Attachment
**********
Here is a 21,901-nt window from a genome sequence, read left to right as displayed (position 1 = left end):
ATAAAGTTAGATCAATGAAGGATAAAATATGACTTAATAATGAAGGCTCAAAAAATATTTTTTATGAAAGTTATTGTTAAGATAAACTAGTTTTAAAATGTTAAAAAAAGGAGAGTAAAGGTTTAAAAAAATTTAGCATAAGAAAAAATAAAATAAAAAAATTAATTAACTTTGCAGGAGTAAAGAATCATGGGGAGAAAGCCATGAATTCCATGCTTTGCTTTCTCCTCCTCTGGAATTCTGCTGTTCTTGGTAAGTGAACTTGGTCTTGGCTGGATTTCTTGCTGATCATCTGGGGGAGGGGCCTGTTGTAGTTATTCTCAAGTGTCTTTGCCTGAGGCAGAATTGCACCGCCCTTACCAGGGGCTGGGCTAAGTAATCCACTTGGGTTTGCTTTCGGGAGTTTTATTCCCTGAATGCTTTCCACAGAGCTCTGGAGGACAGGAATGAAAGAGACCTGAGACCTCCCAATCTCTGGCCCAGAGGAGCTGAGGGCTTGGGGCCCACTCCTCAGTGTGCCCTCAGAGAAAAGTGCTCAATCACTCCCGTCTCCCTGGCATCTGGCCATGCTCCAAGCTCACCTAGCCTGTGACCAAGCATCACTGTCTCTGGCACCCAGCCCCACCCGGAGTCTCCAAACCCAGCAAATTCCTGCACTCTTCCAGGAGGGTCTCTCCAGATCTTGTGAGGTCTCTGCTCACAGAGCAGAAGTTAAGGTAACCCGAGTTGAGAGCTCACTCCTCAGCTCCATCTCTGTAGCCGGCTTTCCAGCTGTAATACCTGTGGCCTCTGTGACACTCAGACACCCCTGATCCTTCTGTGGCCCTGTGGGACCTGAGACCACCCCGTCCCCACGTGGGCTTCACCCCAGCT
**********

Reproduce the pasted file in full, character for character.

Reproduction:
Here is a 21,901-nt window from a genome sequence, read left to right as displayed (position 1 = left end):
ATAAAGTTAGATCAATGAAGGATAAAATATGACTTAATAATGAAGGCTCAAAAAATATTTTTTATGAAAGTTATTGTTAAGATAAACTAGTTTTAAAATGTTAAAAAAAGGAGAGTAAAGGTTTAAAAAAATTTAGCATAAGAAAAAATAAAATAAAAAAATTAATTAACTTTGCAGGAGTAAAGAATCATGGGGAGAAAGCCATGAATTCCATGCTTTGCTTTCTCCTCCTCTGGAATTCTGCTGTTCTTGGTAAGTGAACTTGGTCTTGGCTGGATTTCTTGCTGATCATCTGGGGGAGGGGCCTGTTGTAGTTATTCTCAAGTGTCTTTGCCTGAGGCAGAATTGCACCGCCCTTACCAGGGGCTGGGCTAAGTAATCCACTTGGGTTTGCTTTCGGGAGTTTTATTCCCTGAATGCTTTCCACAGAGCTCTGGAGGACAGGAATGAAAGAGACCTGAGACCTCCCAATCTCTGGCCCAGAGGAGCTGAGGGCTTGGGGCCCACTCCTCAGTGTGCCCTCAGAGAAAAGTGCTCAATCACTCCCGTCTCCCTGGCATCTGGCCATGCTCCAAGCTCACCTAGCCTGTGACCAAGCATCACTGTCTCTGGCACCCAGCCCCACCCGGAGTCTCCAAACCCAGCAAATTCCTGCACTCTTCCAGGAGGGTCTCTCCAGATCTTGTGAGGTCTCTGCTCACAGAGCAGAAGTTAAGGTAACCCGAGTTGAGAGCTCACTCCTCAGCTCCATCTCTGTAGCCGGCTTTCCAGCTGTAATACCTGTGGCCTCTGTGACACTCAGACACCCCTGATCCTTCTGTGGCCCTGTGGGACCTGAGACCACCCCGTCCCCACGTGGGCTTCACCCCAGCT